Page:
glory and love

Last evening a student asked if I have any insight on whether God is primarily a God of glory or love. Apparently this was being discussed among the pastoral staff at his church, and he intimated it was being bandied about more broadly. In case someone else has an interest in this topic, here is where I come down.

The doctrine of the Trinity indicates that God is equally a God of glory and love, but the order is important. The first thing we learn about God is that he is one (Deut. 6:4). God’s oneness means he has no competitors. No one is equal to him. He deserves all the glory that the entire universe could ever hope to offer. And more.

But if we stop here we could leave the impression that God is selfish. One evangelical theologian comes out and says it. God is right to be selfish because he is the most important being in the universe. It would be wrong for him not to be consumed solely with his own glory.

But this theologian misses that God is also three. As Neal Plantinga memorably puts it, God is a “community of self-giving lovers.” God is three persons who have always loved each other. And so God’s love is equally eternal with his glory. This eternal God of love was not required to create a world outside of himself, but it is just like this God, who always loves the other, to allow his love to overflow his borders and create new others to love.

And so the act of creation is a supremely Godlike thing to do. As is redemption. Our eternal God of love was not required to save us from our sin, but it is just like this God, who always loves the other, to do whatever it takes to win us back. Even if it costs his life. Given who God is, the cross should not be a complete surprise.

I say the order is important, because Scripture reveals God’s oneness before it proceeds to his threeness. We must begin with God’s glory, for if we start with his love we run the risk of pulling a Joel Osteen and turning God into our very own spiritual trainer. We must start with the glory of God’s oneness, and say with the opening line of The Purpose-Driven Life, “It’s not about you.”

God is one, and so he is supremely glorious. God is three, and so he is supremely loving. He cares first for his own glory, but also for our flourishing. Rick Warren is right that “It’s not about you.” But given who God is, it’s not exactly not about you either.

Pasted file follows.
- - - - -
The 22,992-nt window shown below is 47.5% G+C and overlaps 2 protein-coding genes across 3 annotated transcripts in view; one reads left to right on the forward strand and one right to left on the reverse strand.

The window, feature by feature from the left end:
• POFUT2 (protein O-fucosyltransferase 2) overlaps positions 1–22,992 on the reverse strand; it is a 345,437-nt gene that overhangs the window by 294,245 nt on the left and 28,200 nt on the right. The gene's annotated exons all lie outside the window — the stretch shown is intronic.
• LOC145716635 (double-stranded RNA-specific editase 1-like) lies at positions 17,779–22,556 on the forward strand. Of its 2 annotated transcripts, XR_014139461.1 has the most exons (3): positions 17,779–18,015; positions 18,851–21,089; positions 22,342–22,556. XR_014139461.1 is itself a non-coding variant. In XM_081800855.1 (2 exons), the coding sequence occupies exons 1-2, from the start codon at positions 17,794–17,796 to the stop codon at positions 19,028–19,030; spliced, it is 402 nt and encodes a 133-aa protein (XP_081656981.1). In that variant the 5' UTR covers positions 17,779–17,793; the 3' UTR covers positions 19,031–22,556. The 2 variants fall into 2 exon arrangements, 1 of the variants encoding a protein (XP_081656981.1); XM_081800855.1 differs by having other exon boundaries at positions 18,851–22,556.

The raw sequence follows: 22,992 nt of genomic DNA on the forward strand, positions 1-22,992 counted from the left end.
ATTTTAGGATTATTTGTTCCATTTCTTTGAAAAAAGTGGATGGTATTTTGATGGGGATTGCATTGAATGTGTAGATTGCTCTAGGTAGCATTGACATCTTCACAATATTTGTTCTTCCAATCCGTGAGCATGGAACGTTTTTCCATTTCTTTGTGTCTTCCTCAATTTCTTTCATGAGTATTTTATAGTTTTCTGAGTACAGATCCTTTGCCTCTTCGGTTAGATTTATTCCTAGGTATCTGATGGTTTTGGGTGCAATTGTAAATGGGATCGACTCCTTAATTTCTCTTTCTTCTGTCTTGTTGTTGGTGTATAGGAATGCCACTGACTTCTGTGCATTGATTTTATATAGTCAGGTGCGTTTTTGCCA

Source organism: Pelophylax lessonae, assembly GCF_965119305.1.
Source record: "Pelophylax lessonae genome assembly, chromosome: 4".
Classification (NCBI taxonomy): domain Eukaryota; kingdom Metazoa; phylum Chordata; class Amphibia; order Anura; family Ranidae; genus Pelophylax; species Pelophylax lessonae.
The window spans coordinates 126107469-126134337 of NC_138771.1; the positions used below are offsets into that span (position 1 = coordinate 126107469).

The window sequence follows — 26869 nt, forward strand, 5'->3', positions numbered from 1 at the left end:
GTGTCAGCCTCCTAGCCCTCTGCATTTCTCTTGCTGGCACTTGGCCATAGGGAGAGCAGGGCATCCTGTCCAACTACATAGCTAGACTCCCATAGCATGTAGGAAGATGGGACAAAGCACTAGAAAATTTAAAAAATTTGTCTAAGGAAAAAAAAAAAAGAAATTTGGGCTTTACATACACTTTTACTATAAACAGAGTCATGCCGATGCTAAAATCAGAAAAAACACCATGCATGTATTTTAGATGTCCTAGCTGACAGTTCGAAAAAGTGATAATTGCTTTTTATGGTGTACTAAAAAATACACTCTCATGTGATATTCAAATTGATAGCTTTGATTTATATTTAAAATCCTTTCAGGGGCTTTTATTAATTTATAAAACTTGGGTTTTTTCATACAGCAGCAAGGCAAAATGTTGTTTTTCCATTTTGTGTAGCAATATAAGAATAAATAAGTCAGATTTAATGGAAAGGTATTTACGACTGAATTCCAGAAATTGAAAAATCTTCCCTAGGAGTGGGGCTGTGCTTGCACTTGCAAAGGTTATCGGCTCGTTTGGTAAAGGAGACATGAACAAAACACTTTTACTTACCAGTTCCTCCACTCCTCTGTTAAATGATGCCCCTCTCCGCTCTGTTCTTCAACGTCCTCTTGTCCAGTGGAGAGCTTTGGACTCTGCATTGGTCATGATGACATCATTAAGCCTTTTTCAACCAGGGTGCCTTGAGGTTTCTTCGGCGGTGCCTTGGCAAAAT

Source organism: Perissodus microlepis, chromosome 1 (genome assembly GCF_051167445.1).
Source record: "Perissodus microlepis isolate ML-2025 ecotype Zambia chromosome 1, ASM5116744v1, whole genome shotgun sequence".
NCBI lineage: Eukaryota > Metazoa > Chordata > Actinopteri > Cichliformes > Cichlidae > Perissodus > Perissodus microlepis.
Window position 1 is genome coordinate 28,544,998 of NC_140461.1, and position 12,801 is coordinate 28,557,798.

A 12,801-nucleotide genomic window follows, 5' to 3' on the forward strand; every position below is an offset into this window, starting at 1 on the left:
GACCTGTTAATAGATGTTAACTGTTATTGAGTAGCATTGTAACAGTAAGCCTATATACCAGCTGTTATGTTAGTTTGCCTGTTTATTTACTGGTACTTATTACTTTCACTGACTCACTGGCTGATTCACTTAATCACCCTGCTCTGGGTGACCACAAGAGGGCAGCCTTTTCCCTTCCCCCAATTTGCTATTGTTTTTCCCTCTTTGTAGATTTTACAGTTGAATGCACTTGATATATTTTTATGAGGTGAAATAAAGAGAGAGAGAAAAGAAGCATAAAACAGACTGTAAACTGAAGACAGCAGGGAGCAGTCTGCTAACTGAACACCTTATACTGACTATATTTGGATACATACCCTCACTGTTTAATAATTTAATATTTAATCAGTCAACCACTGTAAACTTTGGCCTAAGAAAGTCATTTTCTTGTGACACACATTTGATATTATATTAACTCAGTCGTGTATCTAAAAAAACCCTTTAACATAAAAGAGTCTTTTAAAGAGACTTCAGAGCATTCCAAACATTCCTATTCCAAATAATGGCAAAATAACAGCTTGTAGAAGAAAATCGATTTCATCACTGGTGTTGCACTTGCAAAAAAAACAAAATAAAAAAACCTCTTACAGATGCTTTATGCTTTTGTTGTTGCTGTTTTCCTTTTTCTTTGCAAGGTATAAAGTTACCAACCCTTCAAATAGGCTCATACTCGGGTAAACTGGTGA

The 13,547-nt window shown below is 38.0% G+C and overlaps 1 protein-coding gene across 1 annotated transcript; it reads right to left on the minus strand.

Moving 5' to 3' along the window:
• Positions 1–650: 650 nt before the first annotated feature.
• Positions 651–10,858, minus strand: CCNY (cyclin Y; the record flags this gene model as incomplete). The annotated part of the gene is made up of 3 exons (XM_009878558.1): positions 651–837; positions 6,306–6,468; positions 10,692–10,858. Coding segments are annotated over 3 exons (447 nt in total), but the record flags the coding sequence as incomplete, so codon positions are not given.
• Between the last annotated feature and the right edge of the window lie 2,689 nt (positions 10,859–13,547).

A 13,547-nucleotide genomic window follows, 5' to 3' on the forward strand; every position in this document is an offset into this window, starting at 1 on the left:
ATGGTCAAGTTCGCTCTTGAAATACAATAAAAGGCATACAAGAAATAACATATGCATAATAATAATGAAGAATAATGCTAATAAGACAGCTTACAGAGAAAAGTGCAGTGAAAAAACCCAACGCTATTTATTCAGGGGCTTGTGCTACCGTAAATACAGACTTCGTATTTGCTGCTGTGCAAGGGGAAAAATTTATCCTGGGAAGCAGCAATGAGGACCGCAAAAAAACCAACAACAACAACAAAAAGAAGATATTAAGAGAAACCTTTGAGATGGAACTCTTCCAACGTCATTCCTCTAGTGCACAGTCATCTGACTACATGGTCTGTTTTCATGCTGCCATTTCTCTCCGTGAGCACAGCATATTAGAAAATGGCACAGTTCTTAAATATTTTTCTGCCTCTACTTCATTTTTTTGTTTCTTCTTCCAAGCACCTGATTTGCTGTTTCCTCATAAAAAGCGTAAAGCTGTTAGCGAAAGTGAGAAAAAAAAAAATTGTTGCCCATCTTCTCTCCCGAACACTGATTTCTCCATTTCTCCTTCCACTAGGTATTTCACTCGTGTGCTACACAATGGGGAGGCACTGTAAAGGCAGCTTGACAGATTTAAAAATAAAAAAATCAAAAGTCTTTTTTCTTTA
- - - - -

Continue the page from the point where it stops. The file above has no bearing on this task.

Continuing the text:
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  1. I don’t (think) I agree that the theologian (if he is who I think he is) “misses that God is also three.” It could be argued that God is three because he is a God of glory and love, not in spite of that fact. And the overflow of his glory and love is a creation who can enjoy his glory and experience his love.

    This seems to be where you go with the Plantinga citation. The only comment I would make is that the word “glory” needs to be inserted in there and you have what I said in the previous paragraph.

  2. Dr. Wittmer, I really like this insightful & substantive post, but I can’t get my head around this: “The doctrine of the Trinity indicates that God is equally a God of glory and love, but the order is important.”

    Is this one of those supra-logical mystery places where God’s reality transcends our understanding and language? It seems to be one of those ‘pressure points,’ logic-wise, that carries a whiff of special pleading. Even though I believe it’s true!

    As always, thank you for sharing your brain, -Adam

  3. Adam, I probably wasn’t clear, but I meant the order from our perspective–the order of progressive revelation. God reveals his oneness before his threeness, his unrivalled glory before his eternal fellowship of love. I think that is instructive for how we talk about God. Theologians are right who begin with the God of glory, but they are wrong if they don’t give equal weight to his love.

    The Heidelberg Catechism illustrates this productive tension between God’s concern for his own glory and our flourishing. It begins with a question that squarely addresses our need, “What is your only comfort in life and in death?”, and then answers with a firm focus on God.

  4. Aha, it’s clicking into focus for me now. Thank you, sir! -af

  5. Jonathan Shelley February 2, 2012 — 8:32 am

    Mike,

    I’m not sure that I agree that revelation begins with God’s glory instead of his love. True, God is revealed as one before he is revealed as three (depending on how you interpret “Let us make man in our image”) but revelation begins with creation, which, as you indicated, is an expression of God’s love. In fact, it seems to me that the very act of revelation is an expression of God’s love, since he is condescending to enter into a relationship with us.